It has approached this challenge in two ways. Firstly, by educating and encouraging advertisers to leverage cross-channel capabilities.

“If you’re buying in a truly cross-channel manner, you need to serve significantly less media per channel to get to the same output as if you were buying siloed, individual campaigns in each channel,” Gierlinska explains.

We know that by reducing the sheer load of impressions, we’ll improve a campaign’s carbon footprint.

Zuzanna Gierlinska, GroupM Nexus

The second approach is to run fewer, more effective ads by using the capabilities of its marketing science team. With the support of AI, GroupM Nexus works out how to deliver the same outcome for an advertiser while reducing the number of impressions that need to be served.

The process starts by building benchmarks as a baseline, which indicate the average number of impressions usually needed to deliver a campaign outcome. AI algorithms then focus on reducing impression volume. Going forward, all video campaigns will use this algorithm as a standard.

“We can’t tell you exactly what the carbon impact of this is because that measurement isn’t fully there yet,” Gierlinska says. “But intuitively, we know that by reducing the sheer load of impressions, we’ll improve a campaign’s carbon footprint.”

3. Drive behavioural change

The final puzzle piece is less of a technical solution and more of a behavioural one. Brands have an opportunity to use their campaigns to drive more sustainable behaviours among consumers, and, at the same time, agencies can use media as an incentive to encourage ambitious sustainable campaigns from their clients.

GroupM Nexus has introduced its +Purpose scheme to do precisely this. To qualify for the addressable TV-focused package, a campaign must advocate for one of the UN’s Sustainable Development Goals.

Selected campaigns then receive up to 20% added-value impressions, with the aim to deliver additional, tailored messages to those audiences who most need convincing about the climate crisis, and ultimately shift their behaviour.

At the same time, the brand increases its share of voice at no extra cost, driving attention away from its less environmentally conscious counterparts. The package also includes a consultation on innovative creative solutions and promises to fuse societal impact with the brand’s business objectives.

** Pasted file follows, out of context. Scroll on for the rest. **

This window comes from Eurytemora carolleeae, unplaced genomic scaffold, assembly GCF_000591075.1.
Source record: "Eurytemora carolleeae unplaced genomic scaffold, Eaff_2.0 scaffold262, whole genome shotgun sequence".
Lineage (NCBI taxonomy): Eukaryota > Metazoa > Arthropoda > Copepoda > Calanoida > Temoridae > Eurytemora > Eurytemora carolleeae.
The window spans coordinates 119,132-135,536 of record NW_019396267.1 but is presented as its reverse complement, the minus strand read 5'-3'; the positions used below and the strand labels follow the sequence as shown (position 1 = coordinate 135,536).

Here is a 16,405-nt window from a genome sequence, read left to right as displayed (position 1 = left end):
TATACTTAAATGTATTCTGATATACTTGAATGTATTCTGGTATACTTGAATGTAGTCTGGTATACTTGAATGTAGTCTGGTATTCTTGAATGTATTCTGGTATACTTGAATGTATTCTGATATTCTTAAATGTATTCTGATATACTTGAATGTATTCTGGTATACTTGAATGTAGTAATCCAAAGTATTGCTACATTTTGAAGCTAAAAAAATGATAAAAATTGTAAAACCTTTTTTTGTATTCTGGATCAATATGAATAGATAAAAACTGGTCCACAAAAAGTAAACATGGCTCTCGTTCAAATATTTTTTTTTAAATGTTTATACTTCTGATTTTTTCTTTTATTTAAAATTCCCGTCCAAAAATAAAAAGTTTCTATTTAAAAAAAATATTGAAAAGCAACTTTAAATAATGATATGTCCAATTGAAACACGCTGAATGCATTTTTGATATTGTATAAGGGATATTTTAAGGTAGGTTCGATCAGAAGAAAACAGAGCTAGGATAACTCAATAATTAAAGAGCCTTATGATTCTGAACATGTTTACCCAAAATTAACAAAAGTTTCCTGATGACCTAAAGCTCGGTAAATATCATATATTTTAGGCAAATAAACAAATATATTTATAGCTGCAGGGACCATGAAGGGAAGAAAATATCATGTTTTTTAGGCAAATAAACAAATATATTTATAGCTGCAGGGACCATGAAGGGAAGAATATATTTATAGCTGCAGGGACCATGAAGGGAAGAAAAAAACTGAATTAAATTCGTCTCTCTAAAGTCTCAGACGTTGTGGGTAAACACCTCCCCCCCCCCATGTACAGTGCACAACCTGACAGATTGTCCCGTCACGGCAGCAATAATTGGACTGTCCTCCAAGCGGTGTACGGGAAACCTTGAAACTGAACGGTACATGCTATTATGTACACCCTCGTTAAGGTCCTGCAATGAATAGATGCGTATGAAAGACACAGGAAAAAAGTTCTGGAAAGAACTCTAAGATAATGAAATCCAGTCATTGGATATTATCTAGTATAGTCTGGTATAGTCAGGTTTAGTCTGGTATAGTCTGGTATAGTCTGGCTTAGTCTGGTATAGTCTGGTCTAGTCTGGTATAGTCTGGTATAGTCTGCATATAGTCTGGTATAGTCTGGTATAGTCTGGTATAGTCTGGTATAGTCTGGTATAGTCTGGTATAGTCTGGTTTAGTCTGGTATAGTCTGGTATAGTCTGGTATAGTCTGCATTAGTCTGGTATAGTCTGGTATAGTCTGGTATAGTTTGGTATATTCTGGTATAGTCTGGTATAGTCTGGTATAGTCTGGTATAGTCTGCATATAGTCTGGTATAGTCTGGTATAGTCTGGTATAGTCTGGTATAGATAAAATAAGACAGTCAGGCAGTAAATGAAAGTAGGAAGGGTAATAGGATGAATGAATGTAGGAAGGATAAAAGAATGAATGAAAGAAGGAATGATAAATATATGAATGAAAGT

“What we’re hoping to do is to incentivise the right behaviour from brands by rewarding those bringing more sustainable products to the market,” Gierlinska explains.

+Purpose is still in its first iteration, but early results prove “promising”, she adds, pointing to a recent campaign for water filter brand Brita as a “brilliant example”. The campaign called on consumers to ditch plastic bottles and instead turn on the tap to ‘turn on change’.

“We really wanted to support Brita in that endeavour by amplifying that initiative,” Gierlinska says. That support included creative development assistance, which prompted Brita to recycle its existing assets into a new campaign rather than creating a new ad from scratch – typically a carbon-intensive process.

GroupM Nexus also awarded the campaign value-added media to boost Brita’s proposition and get as much airtime for its sustainability-focused product as possible.

Making sustainable media a priority in 2024

When marketers talk about sustainability, the sheer size of the job at hand can be both intimidating and offputting.

“When you look at sustainability at a macro level, people start to think it’s too big of a problem for them to solve, or it’s a problem for someone else,” Gierlinska says. “But the reality is that unless we all get behind this, we’re not going to make the impact we need.”

So, as we teeter on the edge of a climate crisis, it’s vital that all marketers and agencies carefully scrutinise every opportunity to cut emissions and drive towards Net Zero. And therefore, if the industry wants to make genuine progress, improving media sustainability must become a top priority next year.